Two of the performances are irreproachable. John Cromwell is the corrupt police captain. He plays the role chewing gum and exuding unpretentious Irish charm ("Call me Dudley.") while tempering the charm with what sounds like good-natured and sincere common sense advice. Underneath that, he's thoroughly rotten in every respect. And Kevin Spacey is perfect as the vain detective who knows his way around the show-biz part of L.A. and enjoys schmoozing with councilmen, celebrities, and the press. He's involved in the two most amusing scenes in the movie. The first involves an almost miraculous control of facial expression. He's called in for interrogation by his superiors and is asked to testify against some other officers. "No," he says, "I won't snitch on anyone in the department." They offer him no punishment more severe than a slap on the wrist and before he knows it, he'll be back on "the show," which he loves. "The show?" he asks. There is a long long moment while his face sort of drifts from surprise, through disbelief, and into resignation. Then he figuratively shrugs his shoulders and says, without any deliberation, "All right, I'll do it." The very model of a complete sellout. The other amusing scene is when he and Pearce accost a beautiful blond in a nightclub and sneer at her because she's a whore plastic-surgerized to look like Lana Turner. And Spacey informs Pearce to lay off, "She IS Lana Turner." When they return to their car, both officers begin laughing.

The photography is fine, the early 50s decor is what you'd expect from a professional job like this. There isn't much in the way of original music in the score -- hardly any in fact -- but period music is used, not overused, to good effect. (It's quality varies from Kay Starr to Cole Porter.) Extra Casting and Wardrobe even went to the trouble of making the actors playing Jerry Mulligan and Chet Baker LOOK LIKE Mulligan and Baker, although they cut Baker's recorded solo short on "The Lady is a Tramp."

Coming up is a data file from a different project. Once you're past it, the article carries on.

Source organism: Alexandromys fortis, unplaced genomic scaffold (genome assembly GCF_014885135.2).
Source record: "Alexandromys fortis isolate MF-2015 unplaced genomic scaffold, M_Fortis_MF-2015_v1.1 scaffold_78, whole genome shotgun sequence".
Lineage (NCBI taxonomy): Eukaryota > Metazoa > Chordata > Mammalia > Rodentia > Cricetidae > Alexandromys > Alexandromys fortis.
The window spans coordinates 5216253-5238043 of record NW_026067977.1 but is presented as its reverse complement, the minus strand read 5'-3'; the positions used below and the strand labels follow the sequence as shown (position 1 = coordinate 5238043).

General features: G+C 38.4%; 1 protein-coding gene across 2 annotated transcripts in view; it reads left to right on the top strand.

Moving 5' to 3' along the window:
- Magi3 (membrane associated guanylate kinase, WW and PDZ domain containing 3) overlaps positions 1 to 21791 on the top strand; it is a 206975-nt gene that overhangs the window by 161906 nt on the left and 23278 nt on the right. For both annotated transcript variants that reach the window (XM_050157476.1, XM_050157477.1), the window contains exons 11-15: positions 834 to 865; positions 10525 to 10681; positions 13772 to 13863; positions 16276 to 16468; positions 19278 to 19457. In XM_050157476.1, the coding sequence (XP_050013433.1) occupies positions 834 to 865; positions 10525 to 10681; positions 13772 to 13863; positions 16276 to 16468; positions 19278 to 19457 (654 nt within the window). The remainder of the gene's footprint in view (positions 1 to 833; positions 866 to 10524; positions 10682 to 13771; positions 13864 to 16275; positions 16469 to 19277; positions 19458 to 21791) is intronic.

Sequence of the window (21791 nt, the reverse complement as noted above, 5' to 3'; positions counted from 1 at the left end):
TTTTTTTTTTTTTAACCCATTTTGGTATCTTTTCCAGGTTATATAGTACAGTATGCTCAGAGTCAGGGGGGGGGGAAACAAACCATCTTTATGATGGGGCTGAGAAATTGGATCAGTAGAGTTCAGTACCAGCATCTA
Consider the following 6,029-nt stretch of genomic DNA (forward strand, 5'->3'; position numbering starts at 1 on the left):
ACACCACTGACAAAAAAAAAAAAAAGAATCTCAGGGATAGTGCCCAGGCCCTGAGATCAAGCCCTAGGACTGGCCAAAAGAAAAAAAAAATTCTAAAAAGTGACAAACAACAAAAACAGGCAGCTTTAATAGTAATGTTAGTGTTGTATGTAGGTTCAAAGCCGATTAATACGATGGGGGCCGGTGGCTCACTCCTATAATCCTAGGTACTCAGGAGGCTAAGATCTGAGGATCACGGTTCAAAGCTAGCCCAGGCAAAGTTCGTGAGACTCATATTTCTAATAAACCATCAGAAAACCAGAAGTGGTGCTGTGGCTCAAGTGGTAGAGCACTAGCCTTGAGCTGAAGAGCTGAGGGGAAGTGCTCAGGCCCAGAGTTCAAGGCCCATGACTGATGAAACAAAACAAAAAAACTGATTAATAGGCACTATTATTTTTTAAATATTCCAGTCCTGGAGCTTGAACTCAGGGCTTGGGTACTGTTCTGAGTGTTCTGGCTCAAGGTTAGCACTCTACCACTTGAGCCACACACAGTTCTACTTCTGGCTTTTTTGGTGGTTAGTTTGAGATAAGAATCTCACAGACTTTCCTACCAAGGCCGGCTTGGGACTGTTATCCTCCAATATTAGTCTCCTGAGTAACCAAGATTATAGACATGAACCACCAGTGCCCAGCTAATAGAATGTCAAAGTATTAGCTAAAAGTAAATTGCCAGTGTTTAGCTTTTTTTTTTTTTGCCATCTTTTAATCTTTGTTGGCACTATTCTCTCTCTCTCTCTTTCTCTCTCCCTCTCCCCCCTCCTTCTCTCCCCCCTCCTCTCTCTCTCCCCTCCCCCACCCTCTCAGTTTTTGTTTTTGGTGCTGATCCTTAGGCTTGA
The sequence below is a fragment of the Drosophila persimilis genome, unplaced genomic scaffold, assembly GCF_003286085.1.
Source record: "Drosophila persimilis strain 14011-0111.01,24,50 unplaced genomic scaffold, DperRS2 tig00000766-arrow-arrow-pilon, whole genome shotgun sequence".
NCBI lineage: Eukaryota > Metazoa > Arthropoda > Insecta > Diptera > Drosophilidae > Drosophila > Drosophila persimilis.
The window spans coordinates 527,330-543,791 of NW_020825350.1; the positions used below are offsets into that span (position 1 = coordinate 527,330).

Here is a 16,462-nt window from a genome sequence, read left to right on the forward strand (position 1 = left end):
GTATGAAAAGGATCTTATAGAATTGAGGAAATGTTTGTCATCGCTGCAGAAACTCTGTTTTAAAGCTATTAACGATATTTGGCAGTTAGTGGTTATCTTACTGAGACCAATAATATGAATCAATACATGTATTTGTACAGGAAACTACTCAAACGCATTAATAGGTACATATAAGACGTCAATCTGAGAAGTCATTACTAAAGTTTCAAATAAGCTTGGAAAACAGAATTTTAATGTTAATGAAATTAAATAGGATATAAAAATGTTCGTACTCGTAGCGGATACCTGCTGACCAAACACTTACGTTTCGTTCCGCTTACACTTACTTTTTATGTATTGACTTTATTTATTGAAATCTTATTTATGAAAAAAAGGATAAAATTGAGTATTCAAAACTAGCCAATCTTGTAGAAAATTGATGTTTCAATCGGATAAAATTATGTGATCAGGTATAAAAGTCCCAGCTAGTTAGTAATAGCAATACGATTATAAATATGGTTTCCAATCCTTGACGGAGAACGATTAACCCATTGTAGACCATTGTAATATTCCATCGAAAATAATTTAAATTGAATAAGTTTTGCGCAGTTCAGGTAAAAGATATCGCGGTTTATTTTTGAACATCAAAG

The movie doesn't have a traditionally happy ending really. All values are gray, as they are in real life, rather than black and white. Pearce, the political animal, remains ambitious but now has distance enough from his role to see it for what it is. The same seems to be true for Crowe's character, who has found the love of a good woman. Well, the love of a woman anyway. Crowe still has a long way to go before reaching redemption. He's killed in cold blood a rapist and drug dealer and planted a gun on him and gotten away with it, but we've seen him look disgusted at some violence he's forced to witness later in the film. Vincennes is dead.

This one is definitely worth seeing.

Catch this, if you can.
20 years from now
I believe that we should have a hall of fame for movies over 20 years old. I think that this is the right period of time to tell whether a film will be a classic. In my view this will be up there with the best. It has style and great acting and the production is first class. Of recent films this ranks with Shawshank as the one that slipped passed the Academy - hence the need for the 20 year award. I think Titanic will be silently resting in peace and forgotten by then
Not so great the second time around.
I saw this movie twice in two days. Of course it's an outstanding film, but it didn't get any better the second time around. There were no special vibrations or hidden beauties to be found in seeing it again.